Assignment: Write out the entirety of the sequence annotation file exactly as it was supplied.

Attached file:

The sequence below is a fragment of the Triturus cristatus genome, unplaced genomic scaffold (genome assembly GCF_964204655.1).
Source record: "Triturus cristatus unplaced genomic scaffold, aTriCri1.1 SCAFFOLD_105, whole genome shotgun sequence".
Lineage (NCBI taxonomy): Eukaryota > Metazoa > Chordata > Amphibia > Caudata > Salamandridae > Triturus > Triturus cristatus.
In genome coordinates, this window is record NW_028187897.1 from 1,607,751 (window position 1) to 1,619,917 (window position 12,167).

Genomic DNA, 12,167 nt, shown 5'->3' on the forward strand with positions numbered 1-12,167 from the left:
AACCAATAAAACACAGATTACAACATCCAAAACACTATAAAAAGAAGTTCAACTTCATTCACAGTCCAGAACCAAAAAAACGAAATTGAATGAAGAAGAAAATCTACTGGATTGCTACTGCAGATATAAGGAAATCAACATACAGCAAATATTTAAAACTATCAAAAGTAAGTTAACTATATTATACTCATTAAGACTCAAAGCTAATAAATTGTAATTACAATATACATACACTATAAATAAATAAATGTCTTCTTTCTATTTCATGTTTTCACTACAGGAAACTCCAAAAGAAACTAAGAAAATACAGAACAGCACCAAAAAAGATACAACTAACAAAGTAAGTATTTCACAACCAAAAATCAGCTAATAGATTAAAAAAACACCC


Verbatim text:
The sequence below is a fragment of the Triturus cristatus genome, unplaced genomic scaffold (genome assembly GCF_964204655.1).
Source record: "Triturus cristatus unplaced genomic scaffold, aTriCri1.1 SCAFFOLD_105, whole genome shotgun sequence".
Lineage (NCBI taxonomy): Eukaryota > Metazoa > Chordata > Amphibia > Caudata > Salamandridae > Triturus > Triturus cristatus.
In genome coordinates, this window is record NW_028187897.1 from 1,607,751 (window position 1) to 1,619,917 (window position 12,167).

Genomic DNA, 12,167 nt, shown 5'->3' on the forward strand with positions numbered 1-12,167 from the left:
AACCAATAAAACACAGATTACAACATCCAAAACACTATAAAAAGAAGTTCAACTTCATTCACAGTCCAGAACCAAAAAAACGAAATTGAATGAAGAAGAAAATCTACTGGATTGCTACTGCAGATATAAGGAAATCAACATACAGCAAATATTTAAAACTATCAAAAGTAAGTTAACTATATTATACTCATTAAGACTCAAAGCTAATAAATTGTAATTACAATATACATACACTATAAATAAATAAATGTCTTCTTTCTATTTCATGTTTTCACTACAGGAAACTCCAAAAGAAACTAAGAAAATACAGAACAGCACCAAAAAAGATACAACTAACAAAGTAAGTATTTCACAACCAAAAATCAGCTAATAGATTAAAAAAACACCC